And now the deep secure content,
Of wives who have been hardly won,
And, long petitioned, gave assent. '
Jealous of none.
But proudly sure in all the earth,
No other in that homage shares.
Nor other woman's face or worth
Is prized as theirs.
Mollie had read that story and pitied that wife's "regretful questionings," and her pathos where confiding her doubts of the husband's undivided love— to her friend she said —
" For once." she turned away her head,
Across the grass she swept her hand',
" There was a letter once," she said
"Upon the sand."
She must be won, and so she danced and smiled while Bertie wished there had been no Southern Alps in the geography of New Zealand, so Mollie had been safe at home. It was not coquetry in Mollie, no breaking of a country heart for pastime ere she went to town. Was Bertie growing to love her ? It was all the world — the answer to that question — to her. She had loved him long, but she must be wooed before she was won, and Bertie who knew nothing of her fond love, silently bemoaned the ass he was to have lost her. He was one of those rare living types of humanity who did not believe himself capable of winning any woman's love, or think that every girl who smiled at him thought him king of men. A rare species in these times, but as a consequence of a want of faith in his " lady-killing " powers he retained that simple deference, and honest admiration for, and gallant courtesy towards, the observant sex that made him a great favourite, these old fashioned qualities still retaining a great attraction for the fair. Bertie's eyes once opened to the fact that Mollie had been in reality, for long and long, the soft rich colouring to his life, wondered now in much amazement how it was he had not known it. The opening process of his eyes, to where his light shone, had been like as it is with many another, the going out of that light. Had Mollie never left the cottage, the cottage would never have looked empty. Bertie obtained one waltz with Mollie, and afterwards a stroll in the perfumed moonlit garden. He was a devoted lover now, no longer the complacent friend. That little stroll among the roses was a stroll into paradise for Mollie, for Bertie's eyes bent down upon her with a tenderness in their grey depth she had never seen there before, and his strong voice was very gentle when he told her how sweet and pretty she was, and that he did not wonder that everyone loved her, everyone would be fools who didn't, and that it made him glad to see her happy. He was true in this. His nature was as trusting and generous as Charles Mason's was jealous and exciting. Could Bertie know he was Mollies best loved he would have grudged no love she gave to others, distrustful of no attention bestowed upon her, but proud and glad that in a loving, heart he reigned the king, and among a thousand admiring, tender friends his love and attention was prized above all. It is not much to be all in all to a woman whom no one else can love. A poor triumph at least to be, chief in an empty kingdom. The woman who prizes the love of one man, beyond the love of others who tried to win by wooing her is the heart a man may pride in. An unwooed girl has an untested heart. How can a girl tell that her first lover will be her chief love ?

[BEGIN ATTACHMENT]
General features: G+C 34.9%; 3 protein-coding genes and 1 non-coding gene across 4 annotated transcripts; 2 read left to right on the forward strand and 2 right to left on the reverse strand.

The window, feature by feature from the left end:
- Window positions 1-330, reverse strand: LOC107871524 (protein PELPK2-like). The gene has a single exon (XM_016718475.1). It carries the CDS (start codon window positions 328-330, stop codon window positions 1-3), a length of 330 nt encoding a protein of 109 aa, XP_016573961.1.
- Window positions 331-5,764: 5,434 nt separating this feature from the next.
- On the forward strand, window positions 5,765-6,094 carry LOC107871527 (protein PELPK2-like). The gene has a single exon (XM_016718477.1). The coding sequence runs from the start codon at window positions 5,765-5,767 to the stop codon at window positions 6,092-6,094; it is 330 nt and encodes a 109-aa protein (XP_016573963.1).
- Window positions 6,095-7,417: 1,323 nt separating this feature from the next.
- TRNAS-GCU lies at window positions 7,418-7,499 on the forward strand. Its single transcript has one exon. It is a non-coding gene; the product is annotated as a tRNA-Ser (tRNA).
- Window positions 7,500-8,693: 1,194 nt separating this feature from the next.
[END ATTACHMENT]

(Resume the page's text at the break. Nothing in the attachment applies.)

All but Winifred rejoiced to see Mary's unusual gaiety, and Winifred knew it was not joy, but the hollow, painted mockery of the sweet unaffected gaiety of the girl's past years! Among the jovial, cheerful crowd of faces the fair face moved. It was the ghost ' of joy risen from its burial, and looked with hollow eyes upon the scenes in which it used to smile. Mollie, the Grants, Bertie, all who loved the girl except Grannie, and her best friends were delighted to hear her laugh and to see her dance. Winifred's thoughtful eyes followed the slender graceful figure, like some patient angel, and when Mary was for a moment left alone in the garden— her partner having gone to procure her some lemonade — she slid up to her. "Mary, dearest, do not dance again ; you will tire yourself." Mary turned her flushed face in the moonlight, and tearing from a rosebush every blossom within her reach and throwing them one by one away, exclaimed bitterly : — "Tire myself Oh, heaven, as if I could , grow more weary than I am ____ " she was about to say more when her partner returned with the lemonade. (to be continued.)
Otago Witness, 10 December 1886, Page 31